Skip to main content

CROSS Safety Report

Dangerous alterations to steel beam supports

Report ID: 479 Published: 1 October 2015 Region: CROSS-UK

This report is over 2 years old

Please be aware that it might contain information that is no longer up to date. We keep all reports available for historic reference and as learning aids.

Overview

A local authority building control officer went to site and witnessed on an upper floor that the columns had been removed out of sequence, before the new frame had been constructed.  

Key Learning Outcomes

For construction professionals:

  • Quality control and competent supervision on site can help to ensure that the structure is built in accordance with the design 

  • Effective communication of essential design information in an accessible form to tradespeople working on site can also ensure the works are in accordance with the design intent

  • Consider appointing a competent temporary works coordinator (TWC) on site who can ensure all temporary works are carefully considered and planned

Full Report

Find out more about the Full Report

Our secure and confidential safety reporting system gives professionals the opportunity to share their experiences to help others. If you would like to know more, please visit the reporting to CROSS-US page.

An existing building was being converted to another use, says a reporter. The structure is being replaced, but the facade retained. The construction method was to create a new frame within the existing, with columns punching through the existing slab. The facade was then to be tied into the new frame and the old structure removed. The local authority building control officer went to site and witnessed on an upper floor that the columns had been removed out of sequence, before the new frame had been constructed (Figure 1). 

A steel beam supporting timber joists above. The steel column supporting the steel beams has been cut and removed. There is a temporary steel prop next to the column.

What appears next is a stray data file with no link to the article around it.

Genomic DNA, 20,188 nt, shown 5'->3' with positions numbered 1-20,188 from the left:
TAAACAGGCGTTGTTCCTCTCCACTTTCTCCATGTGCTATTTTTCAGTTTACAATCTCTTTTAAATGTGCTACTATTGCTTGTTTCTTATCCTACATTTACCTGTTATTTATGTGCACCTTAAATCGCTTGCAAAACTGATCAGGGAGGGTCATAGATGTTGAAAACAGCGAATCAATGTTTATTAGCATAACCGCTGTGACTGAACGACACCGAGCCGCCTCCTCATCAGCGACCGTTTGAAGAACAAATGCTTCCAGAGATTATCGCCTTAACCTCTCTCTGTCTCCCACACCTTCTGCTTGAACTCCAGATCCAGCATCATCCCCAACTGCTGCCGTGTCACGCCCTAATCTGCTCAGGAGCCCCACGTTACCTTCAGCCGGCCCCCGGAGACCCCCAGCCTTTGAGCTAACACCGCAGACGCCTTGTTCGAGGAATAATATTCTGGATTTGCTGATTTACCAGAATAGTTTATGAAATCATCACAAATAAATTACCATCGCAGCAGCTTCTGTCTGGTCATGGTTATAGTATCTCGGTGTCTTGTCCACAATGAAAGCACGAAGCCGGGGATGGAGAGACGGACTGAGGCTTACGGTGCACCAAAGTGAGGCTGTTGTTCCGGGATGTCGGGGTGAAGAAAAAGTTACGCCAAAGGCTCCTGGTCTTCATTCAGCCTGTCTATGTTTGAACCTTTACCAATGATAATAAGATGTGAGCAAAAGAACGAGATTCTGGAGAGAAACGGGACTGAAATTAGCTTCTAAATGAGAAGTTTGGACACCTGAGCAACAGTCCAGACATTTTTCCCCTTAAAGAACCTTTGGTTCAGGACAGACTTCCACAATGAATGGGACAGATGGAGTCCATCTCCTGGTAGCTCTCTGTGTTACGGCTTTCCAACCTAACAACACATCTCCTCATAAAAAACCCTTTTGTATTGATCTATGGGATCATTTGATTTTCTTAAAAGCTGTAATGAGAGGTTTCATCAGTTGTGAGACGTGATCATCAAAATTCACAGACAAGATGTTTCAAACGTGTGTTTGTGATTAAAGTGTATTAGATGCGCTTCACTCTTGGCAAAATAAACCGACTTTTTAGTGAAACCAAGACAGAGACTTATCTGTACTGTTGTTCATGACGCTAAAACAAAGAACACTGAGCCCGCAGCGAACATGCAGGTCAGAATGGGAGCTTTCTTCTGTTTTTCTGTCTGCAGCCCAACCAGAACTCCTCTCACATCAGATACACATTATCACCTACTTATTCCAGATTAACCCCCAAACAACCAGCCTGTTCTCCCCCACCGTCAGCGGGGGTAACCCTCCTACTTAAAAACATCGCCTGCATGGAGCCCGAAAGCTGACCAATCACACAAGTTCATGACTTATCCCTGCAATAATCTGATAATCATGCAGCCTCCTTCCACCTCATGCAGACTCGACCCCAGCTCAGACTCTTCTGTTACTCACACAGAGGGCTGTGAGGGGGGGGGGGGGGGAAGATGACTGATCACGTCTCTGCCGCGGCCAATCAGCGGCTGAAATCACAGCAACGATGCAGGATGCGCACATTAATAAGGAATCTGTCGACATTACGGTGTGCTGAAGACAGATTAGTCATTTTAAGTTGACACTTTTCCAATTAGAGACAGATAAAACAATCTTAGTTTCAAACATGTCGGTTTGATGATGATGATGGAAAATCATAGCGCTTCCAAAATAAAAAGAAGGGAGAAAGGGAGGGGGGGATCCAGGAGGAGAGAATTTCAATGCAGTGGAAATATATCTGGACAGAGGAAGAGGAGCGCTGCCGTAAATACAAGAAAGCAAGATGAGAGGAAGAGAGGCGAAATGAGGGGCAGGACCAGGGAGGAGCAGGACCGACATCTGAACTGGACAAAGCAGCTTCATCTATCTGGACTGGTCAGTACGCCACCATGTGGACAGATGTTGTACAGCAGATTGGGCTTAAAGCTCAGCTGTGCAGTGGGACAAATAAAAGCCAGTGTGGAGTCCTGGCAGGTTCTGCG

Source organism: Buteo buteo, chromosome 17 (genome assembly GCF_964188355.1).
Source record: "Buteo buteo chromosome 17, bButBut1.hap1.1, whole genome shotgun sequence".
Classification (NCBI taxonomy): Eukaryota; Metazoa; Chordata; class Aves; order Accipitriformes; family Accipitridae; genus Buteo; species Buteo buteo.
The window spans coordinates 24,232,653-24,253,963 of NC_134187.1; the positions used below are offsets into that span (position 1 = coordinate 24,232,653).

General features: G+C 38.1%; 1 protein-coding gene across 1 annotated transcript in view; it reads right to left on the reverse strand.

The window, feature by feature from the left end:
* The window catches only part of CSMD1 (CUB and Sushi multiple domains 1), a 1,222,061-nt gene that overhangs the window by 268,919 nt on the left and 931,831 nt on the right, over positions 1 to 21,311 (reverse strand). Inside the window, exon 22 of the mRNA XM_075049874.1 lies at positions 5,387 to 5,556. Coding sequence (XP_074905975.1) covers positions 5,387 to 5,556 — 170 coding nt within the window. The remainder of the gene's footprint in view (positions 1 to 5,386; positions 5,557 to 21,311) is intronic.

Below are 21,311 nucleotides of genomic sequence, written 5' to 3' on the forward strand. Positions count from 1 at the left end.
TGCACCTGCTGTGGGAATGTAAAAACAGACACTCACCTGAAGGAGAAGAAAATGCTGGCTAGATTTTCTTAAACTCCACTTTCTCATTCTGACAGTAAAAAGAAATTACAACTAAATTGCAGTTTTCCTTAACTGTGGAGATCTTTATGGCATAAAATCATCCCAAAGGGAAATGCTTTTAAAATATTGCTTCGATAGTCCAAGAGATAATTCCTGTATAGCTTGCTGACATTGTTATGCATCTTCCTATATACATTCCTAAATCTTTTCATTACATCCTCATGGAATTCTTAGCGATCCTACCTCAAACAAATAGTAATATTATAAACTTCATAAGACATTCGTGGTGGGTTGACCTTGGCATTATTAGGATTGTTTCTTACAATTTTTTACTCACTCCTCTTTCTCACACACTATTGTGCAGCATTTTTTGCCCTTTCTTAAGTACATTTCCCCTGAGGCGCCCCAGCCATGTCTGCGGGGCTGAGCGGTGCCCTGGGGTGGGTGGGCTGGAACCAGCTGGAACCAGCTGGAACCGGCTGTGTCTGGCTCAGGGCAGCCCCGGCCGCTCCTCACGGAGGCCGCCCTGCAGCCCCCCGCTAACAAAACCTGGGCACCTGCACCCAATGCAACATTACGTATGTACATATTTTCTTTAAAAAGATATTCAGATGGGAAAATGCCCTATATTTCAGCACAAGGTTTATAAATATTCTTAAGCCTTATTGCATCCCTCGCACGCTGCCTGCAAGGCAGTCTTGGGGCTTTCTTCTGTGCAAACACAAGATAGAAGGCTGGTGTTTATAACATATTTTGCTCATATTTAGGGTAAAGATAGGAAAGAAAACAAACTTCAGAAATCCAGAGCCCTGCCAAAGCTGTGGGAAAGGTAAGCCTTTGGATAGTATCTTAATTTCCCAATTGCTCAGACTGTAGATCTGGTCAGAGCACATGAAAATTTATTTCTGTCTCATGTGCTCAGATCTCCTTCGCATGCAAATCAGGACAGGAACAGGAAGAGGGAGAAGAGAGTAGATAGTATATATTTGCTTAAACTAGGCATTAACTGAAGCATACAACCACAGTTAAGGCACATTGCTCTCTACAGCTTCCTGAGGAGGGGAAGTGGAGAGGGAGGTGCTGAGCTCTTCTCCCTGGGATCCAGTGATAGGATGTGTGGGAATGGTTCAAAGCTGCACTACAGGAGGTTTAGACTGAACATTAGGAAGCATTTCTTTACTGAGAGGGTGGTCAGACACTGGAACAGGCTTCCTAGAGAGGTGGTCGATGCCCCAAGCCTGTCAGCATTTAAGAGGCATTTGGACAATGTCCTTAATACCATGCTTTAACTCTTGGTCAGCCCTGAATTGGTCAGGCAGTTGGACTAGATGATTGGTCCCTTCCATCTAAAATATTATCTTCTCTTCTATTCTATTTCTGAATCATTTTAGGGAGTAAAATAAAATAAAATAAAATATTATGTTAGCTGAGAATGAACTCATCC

Figure 1: beam joint at location of removed column

The existing beam over had been left simply supported, with no continuity over the columns. Upon removal of the columns, the beam tripled in length and with load reversal at the column points, the compression flange had no positive connection (Figure 2). It seemed that the floor over was spanning through membrane action, as there was luckily very good tying between members. 

A steel beam supporting timber joists above. The steel columns supporting the steel beams have been cut and removed.
Figure 2: three span beam with columns removed

The building control officer asked for the beams to be propped immediately and no damage occurred. The reporter says that this highlights poor site control, an inadequate construction plan and a lack of understanding of the structure by the site operatives. Furthermore, they say, the structural engineer did not make any visits to the site.

Expert Panel Comments

Find out more about the Expert Panel

An Expert Panel comment on the reports we receive. They use their experience to help you understand what can be learned from the reports. If you would like to know more, please visit the CROSS-US Expert Panel page.

Judging by the number of failures that are reported to CROSS, the skills of assessing temporary stability during construction or alteration seem to be lacking. In any alteration there is no substitute for breaking down the planned changes into discrete steps and for then assessing strength and stability at each stage. 

The CDM Regulations 2015 make clear that both phases be adequately planned, managed and monitored by the designers. It is good practice to refer the contractor to the Health and Safety Executive page Temporary Works (TW) FAQs which advises the appointment of a temporary works coordinator who then needs to direct the design and sequencing of the temporary works. It also requires that those involved have the right skills, knowledge, training and experience to carry out the tasks required of them. 

Site monitoring is often neglected in terms of risk management, but it is a question that would arise in any formal proceedings in the event of failure. Insurers sometimes advise engineers to limit site visits unless specifically included in agreements and temporary works are generally additional services. CIRIA is currently (2015) undertaking a review of structural stability during alteration work and a series of recommendations will be published in due course.

Share your knowledge

Your report will make a difference. It will help to create positive change and improve safety.

Our secure and confidential safety reporting system gives professionals the opportunity to share their experiences to help others.